But in Pictures from Home, Sultan goes deep, deep, deep into his and his parents’ lives, and the book is, and always has been, a keeper. (The edition I’m reviewing here is Mack’s reissue/revision from earlier this year.)
In a recent article, The Guardian called Pictures from Home a “visual memoir that is also an exploration of the all-American family.” That it is, but what struck me, growing up at exactly the same time—and as Google maps just showed me, less than a mile away from each other—is how far his folks are from my own family. My dad was in aerospace (till it went the way of coal mining); Sultan’s dad is far closer to the flim-flam salesman world (he sold razor blades for Shick all his life). Look at his silver hair, his perfect suit, all the pictures in a bedroom that could in later years be reborn as a porn set. I read Pictures from Home as I would read any autobiography: to discover a life, a history, and to plunge as far into all of it as one can.
And also to hugely admire Sultan’s nerve. I mean, lots of people write autobiographies, about their parents, home life, difficult upbringing. But that’s done probably miles and miles away in front of a computer screen.
Larry Sultan instead went home and took pictures of his parents doing everything they did. Here’s how that went: “I wake up in the middle of the night, stunned and anguished. These are my parents.”
The photos are truly telling. There’s his dad in shorts practicing his golf swing on a shag carpet in front of a picture window, a perfect Valley day outside. There’s his mom in a lime-green dressing gown in the doorway of her lime-green room with the lime-green shag carpet (or is it avocado; I’m not as up on my grotesque suburban color schemes as I could be). There’s a shot of the parents in their living room, furniture-less, getting ready, as the text tells us, to abandon their former lives and move out to the desert to retire.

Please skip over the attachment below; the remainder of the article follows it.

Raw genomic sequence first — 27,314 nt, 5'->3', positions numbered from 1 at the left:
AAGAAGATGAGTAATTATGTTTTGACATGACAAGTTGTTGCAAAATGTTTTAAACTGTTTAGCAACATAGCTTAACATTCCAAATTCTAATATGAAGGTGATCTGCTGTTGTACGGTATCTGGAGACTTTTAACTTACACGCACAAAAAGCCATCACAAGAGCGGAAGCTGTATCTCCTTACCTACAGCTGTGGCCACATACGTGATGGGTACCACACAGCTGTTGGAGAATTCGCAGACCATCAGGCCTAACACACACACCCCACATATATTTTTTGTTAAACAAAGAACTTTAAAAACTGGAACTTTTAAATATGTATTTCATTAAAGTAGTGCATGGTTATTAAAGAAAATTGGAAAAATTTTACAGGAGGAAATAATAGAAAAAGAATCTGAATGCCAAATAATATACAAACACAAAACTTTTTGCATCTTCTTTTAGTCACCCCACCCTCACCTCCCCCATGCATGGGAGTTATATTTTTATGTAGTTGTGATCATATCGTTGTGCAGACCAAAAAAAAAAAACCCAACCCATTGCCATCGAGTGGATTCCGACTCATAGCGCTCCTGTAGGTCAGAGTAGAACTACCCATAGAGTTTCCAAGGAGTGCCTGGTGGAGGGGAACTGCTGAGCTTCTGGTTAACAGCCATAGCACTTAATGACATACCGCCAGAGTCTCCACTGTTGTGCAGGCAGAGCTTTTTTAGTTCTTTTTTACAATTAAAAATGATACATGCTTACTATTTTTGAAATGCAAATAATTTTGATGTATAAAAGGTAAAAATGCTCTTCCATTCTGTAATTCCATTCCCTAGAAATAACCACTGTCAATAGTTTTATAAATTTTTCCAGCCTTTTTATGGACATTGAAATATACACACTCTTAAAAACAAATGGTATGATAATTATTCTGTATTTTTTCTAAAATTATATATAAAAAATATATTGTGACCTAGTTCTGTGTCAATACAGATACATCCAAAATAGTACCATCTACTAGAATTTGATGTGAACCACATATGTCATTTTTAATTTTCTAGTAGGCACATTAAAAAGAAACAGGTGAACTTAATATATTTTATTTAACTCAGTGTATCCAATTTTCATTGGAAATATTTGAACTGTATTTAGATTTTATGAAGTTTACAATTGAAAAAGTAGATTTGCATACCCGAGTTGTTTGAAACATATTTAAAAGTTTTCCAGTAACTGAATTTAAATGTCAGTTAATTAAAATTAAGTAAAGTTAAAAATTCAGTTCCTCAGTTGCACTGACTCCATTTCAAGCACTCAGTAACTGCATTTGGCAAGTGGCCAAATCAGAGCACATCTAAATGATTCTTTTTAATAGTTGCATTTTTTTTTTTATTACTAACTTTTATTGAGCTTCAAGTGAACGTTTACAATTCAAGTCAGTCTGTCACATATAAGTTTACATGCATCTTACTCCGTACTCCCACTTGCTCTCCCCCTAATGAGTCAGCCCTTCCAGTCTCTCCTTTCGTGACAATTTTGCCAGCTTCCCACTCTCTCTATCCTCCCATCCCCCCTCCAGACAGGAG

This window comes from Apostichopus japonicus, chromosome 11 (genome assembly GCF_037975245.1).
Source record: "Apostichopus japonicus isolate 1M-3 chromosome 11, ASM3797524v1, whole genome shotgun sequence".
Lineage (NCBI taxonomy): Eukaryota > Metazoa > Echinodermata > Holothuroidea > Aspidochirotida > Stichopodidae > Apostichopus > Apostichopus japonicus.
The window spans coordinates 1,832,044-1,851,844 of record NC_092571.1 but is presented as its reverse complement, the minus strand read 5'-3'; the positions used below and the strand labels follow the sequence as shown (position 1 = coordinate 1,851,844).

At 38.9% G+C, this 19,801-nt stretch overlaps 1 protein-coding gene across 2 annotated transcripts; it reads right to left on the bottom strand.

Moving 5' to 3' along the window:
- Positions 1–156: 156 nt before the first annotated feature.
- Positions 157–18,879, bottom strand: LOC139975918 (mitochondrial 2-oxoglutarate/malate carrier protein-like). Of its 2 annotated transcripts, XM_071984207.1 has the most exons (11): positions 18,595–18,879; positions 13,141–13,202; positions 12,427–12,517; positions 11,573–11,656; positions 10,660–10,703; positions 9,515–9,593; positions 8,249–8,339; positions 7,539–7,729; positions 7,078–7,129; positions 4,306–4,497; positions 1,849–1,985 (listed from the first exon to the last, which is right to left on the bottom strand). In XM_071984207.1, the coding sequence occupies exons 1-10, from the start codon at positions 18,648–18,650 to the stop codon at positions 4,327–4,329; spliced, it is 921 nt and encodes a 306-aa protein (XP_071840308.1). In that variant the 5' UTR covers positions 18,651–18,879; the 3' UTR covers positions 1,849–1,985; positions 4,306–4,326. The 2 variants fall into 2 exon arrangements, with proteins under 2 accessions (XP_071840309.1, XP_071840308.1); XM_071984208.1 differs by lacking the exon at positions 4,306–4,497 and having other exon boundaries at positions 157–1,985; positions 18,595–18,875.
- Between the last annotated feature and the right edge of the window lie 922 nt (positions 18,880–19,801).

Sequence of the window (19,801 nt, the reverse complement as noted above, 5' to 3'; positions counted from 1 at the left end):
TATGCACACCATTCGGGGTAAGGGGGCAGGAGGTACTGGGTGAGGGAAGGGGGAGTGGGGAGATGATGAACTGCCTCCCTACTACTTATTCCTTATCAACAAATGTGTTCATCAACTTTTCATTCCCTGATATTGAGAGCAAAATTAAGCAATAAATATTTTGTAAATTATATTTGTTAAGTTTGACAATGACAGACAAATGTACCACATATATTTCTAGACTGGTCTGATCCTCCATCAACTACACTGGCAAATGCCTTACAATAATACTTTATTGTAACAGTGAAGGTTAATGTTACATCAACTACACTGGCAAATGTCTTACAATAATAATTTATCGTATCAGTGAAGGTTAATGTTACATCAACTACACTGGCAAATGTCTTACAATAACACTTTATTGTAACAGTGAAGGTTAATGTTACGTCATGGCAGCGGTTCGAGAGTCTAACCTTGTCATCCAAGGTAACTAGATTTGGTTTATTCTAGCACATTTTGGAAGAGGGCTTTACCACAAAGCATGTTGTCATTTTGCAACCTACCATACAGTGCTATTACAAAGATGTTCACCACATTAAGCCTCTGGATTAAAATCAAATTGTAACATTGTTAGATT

Then there are the dozens of historic photos, snapshots of Sultan’s folks when they were younger, as social as can be, dressed up or out mowing the lawn, loving golf, in swimming pools (ah, the Valley, a swimming pool in every backyard; ours was kidney shaped, and my friends and I spent all summer in it), even a shot of Irving Sultan’s Dale Carnegie self-improvement course’s full class, lined up grammar-school-class-photo style.
This is the whole story of his family, narrated by Sultan in clear, matter-of-fact prose. He looked at his world, his life, his upbringing, his parents … and did it unflinchingly.
And with far more order and wildness than the last autobiographical photobook with words I reviewed here, Jim Goldberg’s The Last Son. In Pictures from Home the personal story is typeset, not hand-scrawled. Unlike with Goldberg, we don’t learn that much about Larry Sultan (at least not advertently; the book’s true focus is more ambiguous), but it is easy to infer that Sultan was far less rebellious.
But no less an artist. And no less a writer.